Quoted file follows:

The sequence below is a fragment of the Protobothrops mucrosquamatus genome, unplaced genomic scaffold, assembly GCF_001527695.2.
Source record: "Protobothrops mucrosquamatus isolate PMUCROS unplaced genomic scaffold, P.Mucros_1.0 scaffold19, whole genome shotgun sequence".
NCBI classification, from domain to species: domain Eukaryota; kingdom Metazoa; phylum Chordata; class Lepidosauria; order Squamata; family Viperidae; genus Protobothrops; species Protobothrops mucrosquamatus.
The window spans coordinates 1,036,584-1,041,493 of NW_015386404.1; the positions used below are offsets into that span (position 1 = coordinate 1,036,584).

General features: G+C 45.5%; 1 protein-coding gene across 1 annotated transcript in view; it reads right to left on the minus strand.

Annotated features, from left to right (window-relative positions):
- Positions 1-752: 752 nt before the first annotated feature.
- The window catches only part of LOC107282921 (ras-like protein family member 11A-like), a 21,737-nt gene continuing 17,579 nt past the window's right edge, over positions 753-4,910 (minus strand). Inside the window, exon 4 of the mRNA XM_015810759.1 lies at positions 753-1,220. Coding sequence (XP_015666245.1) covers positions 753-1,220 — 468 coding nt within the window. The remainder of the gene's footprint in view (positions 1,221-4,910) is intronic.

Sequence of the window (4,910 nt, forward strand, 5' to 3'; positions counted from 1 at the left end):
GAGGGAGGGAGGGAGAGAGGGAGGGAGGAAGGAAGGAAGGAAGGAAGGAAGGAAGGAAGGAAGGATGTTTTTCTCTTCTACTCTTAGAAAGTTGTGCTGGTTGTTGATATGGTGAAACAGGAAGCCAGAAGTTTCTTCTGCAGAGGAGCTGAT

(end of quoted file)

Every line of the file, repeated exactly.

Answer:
The sequence below is a fragment of the Protobothrops mucrosquamatus genome, unplaced genomic scaffold, assembly GCF_001527695.2.
Source record: "Protobothrops mucrosquamatus isolate PMUCROS unplaced genomic scaffold, P.Mucros_1.0 scaffold19, whole genome shotgun sequence".
NCBI classification, from domain to species: domain Eukaryota; kingdom Metazoa; phylum Chordata; class Lepidosauria; order Squamata; family Viperidae; genus Protobothrops; species Protobothrops mucrosquamatus.
The window spans coordinates 1,036,584-1,041,493 of NW_015386404.1; the positions used below are offsets into that span (position 1 = coordinate 1,036,584).

General features: G+C 45.5%; 1 protein-coding gene across 1 annotated transcript in view; it reads right to left on the minus strand.

Annotated features, from left to right (window-relative positions):
- Positions 1-752: 752 nt before the first annotated feature.
- The window catches only part of LOC107282921 (ras-like protein family member 11A-like), a 21,737-nt gene continuing 17,579 nt past the window's right edge, over positions 753-4,910 (minus strand). Inside the window, exon 4 of the mRNA XM_015810759.1 lies at positions 753-1,220. Coding sequence (XP_015666245.1) covers positions 753-1,220 — 468 coding nt within the window. The remainder of the gene's footprint in view (positions 1,221-4,910) is intronic.

Sequence of the window (4,910 nt, forward strand, 5' to 3'; positions counted from 1 at the left end):
GAGGGAGGGAGGGAGAGAGGGAGGGAGGAAGGAAGGAAGGAAGGAAGGAAGGAAGGAAGGAAGGATGTTTTTCTCTTCTACTCTTAGAAAGTTGTGCTGGTTGTTGATATGGTGAAACAGGAAGCCAGAAGTTTCTTCTGCAGAGGAGCTGAT